Weekly highlights—23 November 2017

Weekly highlights—23 November 2017

Welcome to the weekly Financial Services highlights from the Financial Services team for the week ending 23 November 2017.


Government responds to UK trade options beyond 2019 inquiry—financial services aspects

The House of Commons International Trade Committee (ITC) published the government's response to the ITC's March 2017 report into UK trade options beyond 2019 following Brexit. In relation to trade in financial services, in recommendation 9, the report stated that the government should seek the nearest achievable approximation to passporting and in recommendation 14 that there should be a plan in place for transitional arrangements to ensure that passporting in financial services will not come to a sudden end. The report also sought clarity in recommendation 10, regarding how complex disputes in the financial sector would be resolved without the involvement of the European Court of Justice (ECJ).

Barnier—EU27 wants ‘close relationship’ with UK, but ‘Brexit means Brexit’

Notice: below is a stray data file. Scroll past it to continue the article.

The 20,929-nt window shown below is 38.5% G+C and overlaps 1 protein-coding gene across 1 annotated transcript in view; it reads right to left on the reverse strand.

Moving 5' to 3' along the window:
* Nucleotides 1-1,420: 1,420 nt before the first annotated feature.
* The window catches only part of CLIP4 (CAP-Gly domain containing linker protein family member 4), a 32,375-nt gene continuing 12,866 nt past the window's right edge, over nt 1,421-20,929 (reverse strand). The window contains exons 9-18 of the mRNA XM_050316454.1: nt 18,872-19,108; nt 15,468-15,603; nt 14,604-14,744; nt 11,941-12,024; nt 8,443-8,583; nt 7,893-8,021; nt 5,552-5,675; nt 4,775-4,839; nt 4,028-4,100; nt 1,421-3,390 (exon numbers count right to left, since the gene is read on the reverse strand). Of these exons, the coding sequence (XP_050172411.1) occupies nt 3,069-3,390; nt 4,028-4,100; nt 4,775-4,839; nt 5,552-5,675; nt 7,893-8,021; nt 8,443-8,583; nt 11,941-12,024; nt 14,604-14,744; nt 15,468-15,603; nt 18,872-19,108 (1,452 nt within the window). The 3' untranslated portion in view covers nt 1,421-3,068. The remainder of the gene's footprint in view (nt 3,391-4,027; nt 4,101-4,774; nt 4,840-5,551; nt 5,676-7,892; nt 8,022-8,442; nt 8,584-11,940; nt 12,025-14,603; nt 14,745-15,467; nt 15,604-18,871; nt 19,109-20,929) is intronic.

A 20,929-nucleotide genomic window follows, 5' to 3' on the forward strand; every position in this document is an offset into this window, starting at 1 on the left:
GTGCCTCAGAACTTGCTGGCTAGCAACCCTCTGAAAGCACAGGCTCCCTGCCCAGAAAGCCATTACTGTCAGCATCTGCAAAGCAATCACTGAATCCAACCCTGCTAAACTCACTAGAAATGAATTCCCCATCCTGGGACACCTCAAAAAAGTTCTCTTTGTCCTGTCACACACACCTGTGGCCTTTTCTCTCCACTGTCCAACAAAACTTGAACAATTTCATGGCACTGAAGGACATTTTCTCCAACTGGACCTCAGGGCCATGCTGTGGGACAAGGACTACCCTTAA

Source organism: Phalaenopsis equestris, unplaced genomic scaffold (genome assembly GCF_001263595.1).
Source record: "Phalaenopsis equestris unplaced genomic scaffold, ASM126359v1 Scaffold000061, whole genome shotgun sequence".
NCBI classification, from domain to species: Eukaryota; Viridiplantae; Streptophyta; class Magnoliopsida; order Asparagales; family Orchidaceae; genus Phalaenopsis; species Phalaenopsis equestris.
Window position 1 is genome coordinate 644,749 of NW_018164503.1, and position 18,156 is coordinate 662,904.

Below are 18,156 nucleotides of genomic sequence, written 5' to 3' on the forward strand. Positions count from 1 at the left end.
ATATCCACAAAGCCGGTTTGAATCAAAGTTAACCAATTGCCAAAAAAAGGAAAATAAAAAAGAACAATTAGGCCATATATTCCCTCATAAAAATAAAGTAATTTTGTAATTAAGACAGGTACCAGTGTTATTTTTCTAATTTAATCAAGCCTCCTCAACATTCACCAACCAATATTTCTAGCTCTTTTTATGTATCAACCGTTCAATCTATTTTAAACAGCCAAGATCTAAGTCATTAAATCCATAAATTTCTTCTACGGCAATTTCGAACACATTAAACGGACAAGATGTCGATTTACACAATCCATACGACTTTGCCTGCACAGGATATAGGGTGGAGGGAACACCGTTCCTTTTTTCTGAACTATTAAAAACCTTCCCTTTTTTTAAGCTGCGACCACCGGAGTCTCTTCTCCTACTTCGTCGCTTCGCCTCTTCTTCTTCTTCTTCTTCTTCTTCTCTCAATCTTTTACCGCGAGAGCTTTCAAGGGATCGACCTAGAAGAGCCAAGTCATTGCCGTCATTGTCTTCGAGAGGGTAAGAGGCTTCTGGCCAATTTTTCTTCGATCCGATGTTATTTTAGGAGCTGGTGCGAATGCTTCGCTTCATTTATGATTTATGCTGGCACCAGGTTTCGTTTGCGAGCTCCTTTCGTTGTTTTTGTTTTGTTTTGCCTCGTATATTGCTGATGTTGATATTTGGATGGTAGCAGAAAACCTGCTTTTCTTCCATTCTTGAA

In a speech to the Centre for European Reform on the future of the EU, the EU’s chief Brexit negotiator, Michel Barnier, underlined the desire for the EU27 to seek a ‘close relationship with the UK’ once Brexit happens. Barnier spoke about building a ‘stronger’ EU and addressed matters such as the Eurozone, Ireland and the single market, highlighting in particular that, while the UK will lose the benefits of the single market, the EU ‘does not want to punish’.

ECB critical of banks' 'empty shell' Brexit relocation plans

The European Central Bank (ECB) reprimanded several banks for seeking to move some of their regulated services from the UK to the EU as a result of Brexit on the basis that their banking applications were inadequate as they involve setting up 'empty shell' operations in the EU that are not properly

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About the author:
Prior to joining LexisNexis in 2016 as a paralegal, Lauren was an adjudicator at the Financial Ombudsman Service. There she resolved consumers’ complaints, and gained knowledge about a wide variety of financial products. Before this she studied Law at Nottingham Trent University.